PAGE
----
1. This is yet another case where the Election Petition has to be dismissed in limine under Section 86(1) of the Representation of the people Act. This time it is a case of non-compliance with the requirement of Section 82(b) of the Representation of the people Act. The facts bearing on the question are few and may be shortly stated.
2. In the recent general elections for Guntur Parliamentary constituency held on February 21, 1967, six persons were duly nominated as candidates for election. Of these only four, including the petitioner Shri N. V. L. Narasimha Rao and the 1st respondent, Shri Kotha Raghuramayya seem to have contested for the seat. Sri Gullapalli Venkata Punnaiah Sastri who was also a duly nominated candidate did not choose to contest. He withdrew his candidature within the prescribed period. Eventually as a result of poll the 1st respondent was returned from the constituency. His election has now been called in question by the petitioner by means of Election Petition No. 11 of 1967. The grounds on which it is challenged are many. Commission of various corrupt practices by himself, through his agents and other persons have been alleged in the petition. I need not refer to all of them for, at this stage, I am concerned only with the allegations contained in the petition in relation to Gullapalli Venkata Punnaiah Sastri, who is not a party to this proceeding.
3. At page 8 of the Annexure to the petition the petitioner in this behalf stated thus:-
'The first respondent with a view to split the votes among the Brahmins in Guntur Town induced Punnaiah Sastry to stand for this Parliamentary seat, apprehending that all the Brahmins would solidly vote for the petitioner. He was given Rs. 500/- by the first respondent for his deposit. Sri Punnaiah Sastry accepted the offer and filed his nomination. Two days after the nominations were filed, first respondent spent about Rs. 300/- and arranged a tea party in Brodipet and invited the voters of that locality. This function of treating some voters expressed their displeasure at this strategy of the first respondent (sic). Thereupon apprehending some violent reaction, the first respondent induced Punnaiah Sastry to withdraw from the contest offering him a reward of Rs. 500/- which he gave him towards his deposit.'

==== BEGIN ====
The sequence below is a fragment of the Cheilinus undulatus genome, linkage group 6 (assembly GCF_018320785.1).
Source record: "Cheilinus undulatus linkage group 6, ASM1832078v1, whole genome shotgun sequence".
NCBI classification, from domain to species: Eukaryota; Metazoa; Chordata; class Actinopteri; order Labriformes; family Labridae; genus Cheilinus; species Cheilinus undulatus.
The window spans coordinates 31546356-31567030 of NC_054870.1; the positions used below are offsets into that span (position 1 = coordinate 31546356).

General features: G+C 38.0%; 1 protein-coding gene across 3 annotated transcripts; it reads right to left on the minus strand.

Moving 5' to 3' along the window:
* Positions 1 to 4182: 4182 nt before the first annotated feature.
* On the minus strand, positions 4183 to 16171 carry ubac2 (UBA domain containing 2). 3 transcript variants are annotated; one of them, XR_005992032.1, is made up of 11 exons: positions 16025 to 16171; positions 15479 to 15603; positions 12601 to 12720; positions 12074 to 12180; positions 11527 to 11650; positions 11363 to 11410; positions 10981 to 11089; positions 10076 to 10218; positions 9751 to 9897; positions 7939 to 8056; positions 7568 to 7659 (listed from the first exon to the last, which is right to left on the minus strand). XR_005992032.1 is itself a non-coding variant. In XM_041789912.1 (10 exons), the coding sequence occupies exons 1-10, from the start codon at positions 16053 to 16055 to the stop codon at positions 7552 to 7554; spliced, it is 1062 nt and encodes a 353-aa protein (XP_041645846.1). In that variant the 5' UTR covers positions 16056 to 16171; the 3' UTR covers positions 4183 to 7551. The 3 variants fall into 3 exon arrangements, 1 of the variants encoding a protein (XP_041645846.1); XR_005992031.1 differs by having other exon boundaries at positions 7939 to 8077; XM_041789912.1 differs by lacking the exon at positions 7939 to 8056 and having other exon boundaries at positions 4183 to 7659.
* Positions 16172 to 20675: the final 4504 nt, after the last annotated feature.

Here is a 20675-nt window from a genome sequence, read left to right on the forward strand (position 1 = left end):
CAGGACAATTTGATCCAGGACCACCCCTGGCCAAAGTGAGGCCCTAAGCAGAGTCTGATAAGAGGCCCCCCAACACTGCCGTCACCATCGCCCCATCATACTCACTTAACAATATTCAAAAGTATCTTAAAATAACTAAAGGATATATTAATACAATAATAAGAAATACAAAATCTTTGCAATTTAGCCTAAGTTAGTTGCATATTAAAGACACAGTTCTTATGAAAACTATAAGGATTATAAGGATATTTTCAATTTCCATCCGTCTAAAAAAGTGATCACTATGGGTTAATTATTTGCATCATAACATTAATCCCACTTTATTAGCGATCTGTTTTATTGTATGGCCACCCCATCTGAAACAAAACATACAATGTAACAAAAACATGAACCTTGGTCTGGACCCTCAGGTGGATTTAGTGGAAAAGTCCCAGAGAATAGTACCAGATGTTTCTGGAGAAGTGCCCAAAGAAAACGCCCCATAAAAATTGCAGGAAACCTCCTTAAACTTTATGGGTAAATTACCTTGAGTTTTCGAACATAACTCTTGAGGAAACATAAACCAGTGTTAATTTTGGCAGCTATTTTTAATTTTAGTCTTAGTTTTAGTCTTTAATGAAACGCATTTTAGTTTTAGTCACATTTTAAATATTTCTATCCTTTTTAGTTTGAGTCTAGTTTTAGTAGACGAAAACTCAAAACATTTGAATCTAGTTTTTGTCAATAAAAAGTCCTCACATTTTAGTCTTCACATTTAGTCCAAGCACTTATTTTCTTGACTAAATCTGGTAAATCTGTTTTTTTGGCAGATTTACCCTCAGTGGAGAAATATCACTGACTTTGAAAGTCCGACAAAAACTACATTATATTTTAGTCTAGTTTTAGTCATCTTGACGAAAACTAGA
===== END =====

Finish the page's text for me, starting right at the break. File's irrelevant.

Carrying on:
4. Again in his amendment petition which was filed after the issues were framed, he stated thus : -
'An amount of Rs. 1116/- and Rs 600/- and Rs. 500/- given on different dates to G. V. Punnaiah Sastry by the first respondent were intended to induce him to stand as candidate and withdraw his candidature subsequently for his own purposes. The first respondent used him as well as his agent for procuring votes for his election. First respondent is guilty of corrupt practice under S. 123(1)(A)(b) of the R. P. Act.'
Then in para 4 of the Annexure to the petition, he stated thus: -
'The first respondent apprehending that his application will be thrown out by the Selection Committee approached Shri G. Punnaiah Sastri, the President of Guntur Town Congress Committee, to recommend him to the said Selection Committee and canvass support for his candidature in consideration whereof he promised a bribe of Rs. 1,116/-. The said Punnaiah Sastri without hastening to act on the mere promise waited till the first respondent issued a cheque for the said amount. He thereupon promised his vote and all kinds of support and sent a glorious report to the President of the A. P. C. starting that the 1st respondent alone had every chance of success and the chances of success of Smt. Parvati Devi are few and far between. The first respondent had given him again a cheque of Rs. 600/- and thereby not only procured his vote but also his services in canvassing for votes of others.'
Again at page 15 of the Annexure Part IV to the petition he stated thus:-
'A car was placed at the disposal of Sri G. Punnaiah Sastry. The first respondent allotted 3 or 4 cars for each Assembly constituency and each of them was given not less than Rs. 10,000/- for canvassing and procuring votes not only for themselves but also for himself, as his agents.'
Then in para 2 of the amendment petition which was allowed to be added at page 7 part 1 para 5 of the Annexure to the election petition, he stated thus:-